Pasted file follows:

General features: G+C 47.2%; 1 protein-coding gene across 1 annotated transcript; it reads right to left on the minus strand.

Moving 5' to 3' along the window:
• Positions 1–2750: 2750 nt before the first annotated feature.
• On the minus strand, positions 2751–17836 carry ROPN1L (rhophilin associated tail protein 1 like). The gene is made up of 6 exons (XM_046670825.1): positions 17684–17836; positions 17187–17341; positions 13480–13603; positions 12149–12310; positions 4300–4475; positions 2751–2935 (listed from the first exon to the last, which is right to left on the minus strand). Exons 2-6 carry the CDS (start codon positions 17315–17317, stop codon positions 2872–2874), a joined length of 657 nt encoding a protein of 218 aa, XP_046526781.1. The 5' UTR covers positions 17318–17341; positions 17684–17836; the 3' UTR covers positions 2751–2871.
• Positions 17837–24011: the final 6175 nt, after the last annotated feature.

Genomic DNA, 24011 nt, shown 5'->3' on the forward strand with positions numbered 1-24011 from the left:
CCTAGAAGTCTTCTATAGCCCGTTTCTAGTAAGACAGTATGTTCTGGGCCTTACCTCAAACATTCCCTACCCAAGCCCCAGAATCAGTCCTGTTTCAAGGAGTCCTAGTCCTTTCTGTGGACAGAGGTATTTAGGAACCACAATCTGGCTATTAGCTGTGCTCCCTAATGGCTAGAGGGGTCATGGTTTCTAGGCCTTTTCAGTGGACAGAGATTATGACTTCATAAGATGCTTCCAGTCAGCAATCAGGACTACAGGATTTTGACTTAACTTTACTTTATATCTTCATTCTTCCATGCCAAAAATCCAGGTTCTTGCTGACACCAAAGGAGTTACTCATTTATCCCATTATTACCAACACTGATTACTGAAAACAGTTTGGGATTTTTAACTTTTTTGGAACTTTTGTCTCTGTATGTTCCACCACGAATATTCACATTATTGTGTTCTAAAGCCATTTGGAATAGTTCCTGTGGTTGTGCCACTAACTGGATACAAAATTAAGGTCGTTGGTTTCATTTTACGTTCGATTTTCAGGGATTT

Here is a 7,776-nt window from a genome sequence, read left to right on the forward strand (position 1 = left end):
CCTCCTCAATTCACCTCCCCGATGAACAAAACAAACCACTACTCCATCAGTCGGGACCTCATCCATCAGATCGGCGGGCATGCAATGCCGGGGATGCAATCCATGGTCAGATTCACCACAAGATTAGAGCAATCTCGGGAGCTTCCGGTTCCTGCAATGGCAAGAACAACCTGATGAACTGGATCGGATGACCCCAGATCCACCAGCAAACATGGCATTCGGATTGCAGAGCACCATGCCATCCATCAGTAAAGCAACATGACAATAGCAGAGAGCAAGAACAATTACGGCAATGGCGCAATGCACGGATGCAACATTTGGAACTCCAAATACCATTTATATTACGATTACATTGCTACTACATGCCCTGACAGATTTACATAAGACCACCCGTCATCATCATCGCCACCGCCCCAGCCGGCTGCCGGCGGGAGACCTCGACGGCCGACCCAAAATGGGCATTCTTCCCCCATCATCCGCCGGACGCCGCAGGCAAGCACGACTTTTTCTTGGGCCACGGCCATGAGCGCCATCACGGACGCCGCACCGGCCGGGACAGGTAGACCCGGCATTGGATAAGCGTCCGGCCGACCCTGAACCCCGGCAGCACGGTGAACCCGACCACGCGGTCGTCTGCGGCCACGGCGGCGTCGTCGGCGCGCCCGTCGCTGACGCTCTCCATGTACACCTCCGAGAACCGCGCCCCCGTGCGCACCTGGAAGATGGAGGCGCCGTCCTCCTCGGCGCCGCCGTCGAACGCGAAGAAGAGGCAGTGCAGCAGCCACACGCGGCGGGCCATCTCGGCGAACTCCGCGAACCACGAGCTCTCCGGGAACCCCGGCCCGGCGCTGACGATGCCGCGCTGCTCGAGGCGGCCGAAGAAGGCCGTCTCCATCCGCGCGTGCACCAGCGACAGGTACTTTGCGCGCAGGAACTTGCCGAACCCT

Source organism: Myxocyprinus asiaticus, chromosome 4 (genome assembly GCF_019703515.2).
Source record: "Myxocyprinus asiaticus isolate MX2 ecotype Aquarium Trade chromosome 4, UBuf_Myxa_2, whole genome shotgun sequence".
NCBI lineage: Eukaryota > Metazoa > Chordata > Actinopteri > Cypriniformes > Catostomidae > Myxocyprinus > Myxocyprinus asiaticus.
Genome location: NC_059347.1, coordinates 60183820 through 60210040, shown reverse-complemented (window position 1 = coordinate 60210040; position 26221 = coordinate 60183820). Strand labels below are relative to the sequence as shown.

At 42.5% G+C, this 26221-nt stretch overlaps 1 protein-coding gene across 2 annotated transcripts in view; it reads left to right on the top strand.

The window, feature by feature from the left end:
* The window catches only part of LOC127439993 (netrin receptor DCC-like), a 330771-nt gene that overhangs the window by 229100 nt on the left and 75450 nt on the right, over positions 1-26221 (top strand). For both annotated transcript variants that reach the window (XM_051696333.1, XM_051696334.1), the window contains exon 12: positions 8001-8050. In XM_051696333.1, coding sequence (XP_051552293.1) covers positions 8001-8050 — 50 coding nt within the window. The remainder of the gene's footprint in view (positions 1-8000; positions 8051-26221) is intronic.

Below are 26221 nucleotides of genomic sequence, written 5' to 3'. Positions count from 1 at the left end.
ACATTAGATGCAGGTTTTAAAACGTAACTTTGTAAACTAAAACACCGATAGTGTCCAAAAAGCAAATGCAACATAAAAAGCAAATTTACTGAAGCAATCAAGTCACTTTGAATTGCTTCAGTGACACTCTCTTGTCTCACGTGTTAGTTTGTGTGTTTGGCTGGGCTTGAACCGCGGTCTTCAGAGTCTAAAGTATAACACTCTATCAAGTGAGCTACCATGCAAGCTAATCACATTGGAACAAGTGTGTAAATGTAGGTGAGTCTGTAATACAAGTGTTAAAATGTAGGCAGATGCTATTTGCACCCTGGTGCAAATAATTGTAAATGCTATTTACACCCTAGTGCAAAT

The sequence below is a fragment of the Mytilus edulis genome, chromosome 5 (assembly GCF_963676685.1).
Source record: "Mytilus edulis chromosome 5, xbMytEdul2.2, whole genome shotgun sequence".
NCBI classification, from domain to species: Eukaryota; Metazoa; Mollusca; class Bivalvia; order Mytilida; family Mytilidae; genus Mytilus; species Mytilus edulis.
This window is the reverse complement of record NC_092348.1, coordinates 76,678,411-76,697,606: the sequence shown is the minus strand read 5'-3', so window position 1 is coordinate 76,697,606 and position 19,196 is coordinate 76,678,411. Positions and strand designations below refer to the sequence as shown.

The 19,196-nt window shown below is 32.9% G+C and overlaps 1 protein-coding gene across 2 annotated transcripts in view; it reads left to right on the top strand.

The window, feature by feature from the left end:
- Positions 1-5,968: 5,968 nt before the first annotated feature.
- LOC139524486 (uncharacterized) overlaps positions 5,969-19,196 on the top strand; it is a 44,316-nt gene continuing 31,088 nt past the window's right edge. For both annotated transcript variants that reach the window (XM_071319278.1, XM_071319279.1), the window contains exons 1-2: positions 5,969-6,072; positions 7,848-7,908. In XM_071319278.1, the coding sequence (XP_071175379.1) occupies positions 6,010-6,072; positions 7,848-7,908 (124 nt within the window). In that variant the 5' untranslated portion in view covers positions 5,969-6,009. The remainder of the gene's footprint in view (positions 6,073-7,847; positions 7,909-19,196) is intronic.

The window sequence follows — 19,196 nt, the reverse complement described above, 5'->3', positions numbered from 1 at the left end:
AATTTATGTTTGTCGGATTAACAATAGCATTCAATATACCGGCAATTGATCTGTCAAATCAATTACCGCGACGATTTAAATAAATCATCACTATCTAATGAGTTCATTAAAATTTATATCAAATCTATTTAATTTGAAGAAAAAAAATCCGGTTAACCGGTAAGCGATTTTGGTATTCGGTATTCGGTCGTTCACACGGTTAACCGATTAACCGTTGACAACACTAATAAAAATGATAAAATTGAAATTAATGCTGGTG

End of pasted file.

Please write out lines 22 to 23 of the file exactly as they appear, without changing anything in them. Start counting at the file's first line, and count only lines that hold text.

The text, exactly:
This window is the reverse complement of record NC_092348.1, coordinates 76,678,411-76,697,606: the sequence shown is the minus strand read 5'-3', so window position 1 is coordinate 76,697,606 and position 19,196 is coordinate 76,678,411. Positions and strand designations below refer to the sequence as shown.

The 19,196-nt window shown below is 32.9% G+C and overlaps 1 protein-coding gene across 2 annotated transcripts in view; it reads left to right on the top strand.